Tuesday, November 15, 2011

Learning with Passion vs. Custodial Education

Linda shared this article about online education with me.  She knew it was timely as I am in my last week with the group of Eighth Floor participants going through the OnlineLearning Series this is a class that helps educators learn how to teach in an online environment.  I want to pull out a few points to share as I feel this is timely for everyone, every educator, not just my class.  I encourage you to read the article in its entirety:  Clayton Christensen: Why online education is ready for disruption, now.

The first point that really, really, really caught my eye was this: “Human beings with the best education tend to do best in the marketplace.”  My first thought – besides human beings, what living being even gets an education, and furthermore, takes it to a marketplace?  I will give you that I am a bit of a wiseacre, but come on.   Second thought – I totally agree.  When an education counts, those with the best have the best chance.  Third thought – those who learn online are more likely to get the best. They participate far more deeply in their own learning than those who learn in a face-to-face class. Online learners have to participate in every part of the class and their learning – they have to contribute to the discussion forum, they have to participate in group work, they have to make comments on a peer-review, etc.  In a F2F class, it is far too easy for most students to sit in a chair and passively observe the goings on in a class, whether that be lecture, group work, class discussion, etc. 

Next point: “The internet has changed how we interact with time.”  Ummmm . . . yep.  We have treated learning like work, 9-5, for so long.  Thus, the word custodial sits with us. Nothing about the term custodial education sounds interesting.  Nothing about being told I have to learn between the hours of 7:45 am and 3:30 pm sounds like it will encourage me to be a passionate life-long learner.  With access to the internet, I can be learning all the time and anytime, basically whenever I feel a passion for it. 

I also agree with another point made in the article: “We will still need teachers, but the skills necessary for success will be very different.”   Like many workers who have been replaced with “automation” in past centuries, teachers have been concerned that this technology will make them redundant.  Absolutely not. (I also absolutely would also not call a teacher a ‘worker.”But here’s what can/will/should change, we no long need to be consumed with lecturing or delivering content over and over and over.  Students can engage in a variety of ways with content at the speed and level they feel comfortable. They need the teacher to help them understand it and apply it. We will need to build deeper relationships with students. We will need to know even more about our subject matter and how “human beings” learn.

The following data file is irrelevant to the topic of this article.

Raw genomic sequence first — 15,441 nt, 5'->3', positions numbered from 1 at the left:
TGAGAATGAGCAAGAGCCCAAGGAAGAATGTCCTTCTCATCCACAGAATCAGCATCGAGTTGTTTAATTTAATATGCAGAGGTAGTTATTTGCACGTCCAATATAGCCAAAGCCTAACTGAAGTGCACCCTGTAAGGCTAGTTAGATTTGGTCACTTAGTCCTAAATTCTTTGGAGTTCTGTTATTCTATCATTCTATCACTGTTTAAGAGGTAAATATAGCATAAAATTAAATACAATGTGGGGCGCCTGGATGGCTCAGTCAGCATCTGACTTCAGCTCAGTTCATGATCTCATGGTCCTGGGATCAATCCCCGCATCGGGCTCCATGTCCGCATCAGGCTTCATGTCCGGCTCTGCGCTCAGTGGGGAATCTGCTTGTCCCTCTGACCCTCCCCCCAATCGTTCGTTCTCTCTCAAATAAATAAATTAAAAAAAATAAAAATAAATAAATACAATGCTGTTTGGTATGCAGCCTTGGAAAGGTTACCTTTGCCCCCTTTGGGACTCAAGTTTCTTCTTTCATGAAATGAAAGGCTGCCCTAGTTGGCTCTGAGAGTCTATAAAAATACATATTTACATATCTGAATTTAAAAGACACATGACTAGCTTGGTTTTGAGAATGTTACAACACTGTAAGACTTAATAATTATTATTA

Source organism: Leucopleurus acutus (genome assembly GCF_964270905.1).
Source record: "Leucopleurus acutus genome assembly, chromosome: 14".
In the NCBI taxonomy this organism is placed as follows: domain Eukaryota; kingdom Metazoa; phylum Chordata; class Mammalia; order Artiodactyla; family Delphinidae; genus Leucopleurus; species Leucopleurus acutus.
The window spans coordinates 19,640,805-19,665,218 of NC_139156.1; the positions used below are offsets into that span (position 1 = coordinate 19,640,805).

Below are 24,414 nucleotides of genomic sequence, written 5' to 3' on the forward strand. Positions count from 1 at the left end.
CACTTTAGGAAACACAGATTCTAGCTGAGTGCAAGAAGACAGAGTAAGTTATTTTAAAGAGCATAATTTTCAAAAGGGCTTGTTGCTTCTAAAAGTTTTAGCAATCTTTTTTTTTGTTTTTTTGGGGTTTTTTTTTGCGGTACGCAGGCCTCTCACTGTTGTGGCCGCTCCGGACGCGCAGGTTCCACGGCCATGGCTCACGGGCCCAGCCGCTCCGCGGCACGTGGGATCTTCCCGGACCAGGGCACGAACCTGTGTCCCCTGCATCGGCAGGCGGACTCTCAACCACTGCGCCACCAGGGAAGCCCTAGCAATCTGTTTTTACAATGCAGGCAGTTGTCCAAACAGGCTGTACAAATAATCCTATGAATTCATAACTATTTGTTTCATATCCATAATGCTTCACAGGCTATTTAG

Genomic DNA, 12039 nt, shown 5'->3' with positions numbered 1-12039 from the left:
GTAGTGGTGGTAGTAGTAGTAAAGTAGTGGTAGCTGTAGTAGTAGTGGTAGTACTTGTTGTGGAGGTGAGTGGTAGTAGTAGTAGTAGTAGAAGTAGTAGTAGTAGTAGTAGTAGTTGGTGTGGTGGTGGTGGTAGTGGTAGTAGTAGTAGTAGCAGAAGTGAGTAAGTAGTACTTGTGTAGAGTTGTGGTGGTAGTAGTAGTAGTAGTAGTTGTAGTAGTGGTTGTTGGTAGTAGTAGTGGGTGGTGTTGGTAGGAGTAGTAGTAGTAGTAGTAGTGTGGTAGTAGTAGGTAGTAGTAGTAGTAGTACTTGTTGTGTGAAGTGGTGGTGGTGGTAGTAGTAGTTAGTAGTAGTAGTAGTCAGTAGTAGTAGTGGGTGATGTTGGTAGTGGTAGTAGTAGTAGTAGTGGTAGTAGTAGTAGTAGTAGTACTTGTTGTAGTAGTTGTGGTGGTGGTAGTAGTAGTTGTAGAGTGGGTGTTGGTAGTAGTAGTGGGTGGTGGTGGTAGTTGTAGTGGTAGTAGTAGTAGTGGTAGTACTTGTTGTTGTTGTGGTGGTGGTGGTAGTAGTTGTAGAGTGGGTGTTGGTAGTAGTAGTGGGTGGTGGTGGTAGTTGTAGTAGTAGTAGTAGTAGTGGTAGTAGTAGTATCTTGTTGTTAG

I know most “human beings” don’t care to deal with change, especially if it is uncomfortable.  I am one of those, too, sometimes.  But, to me, this all seems exciting. I would like to think that I am contributing to a passion for learning and not a custodial education. Am I just crazy?

Just thinkin’
Lee Anne


Anonymous said...

This article from Faculty Focus seemed to go along with this topic.
Just Sharin'
Lee Anne

Anonymous said...

Ummm . . . here's the article: http://www.facultyfocus.com/articles/teaching-and-learning/the-five-rs-of-engaging-millennial-students/

Dana Sterling said...

You are so right. I learned so much from the Online Series, and not just about online, but how to think better about my work as a teacher, period.

Now that my own kids are in middle school, I really struggle, because I see how few and far between truly innovative and engaging learning experiences are.

It's not just about technology versus face to face, either. It's about updating our techniques and projects so that students stay engaged. The environment young people live in today is so, so different than the environment of a hundred years ago, but in many cases the teaching methods have not changed one bit.

And we have to.

Thanks for the thinky, as always.

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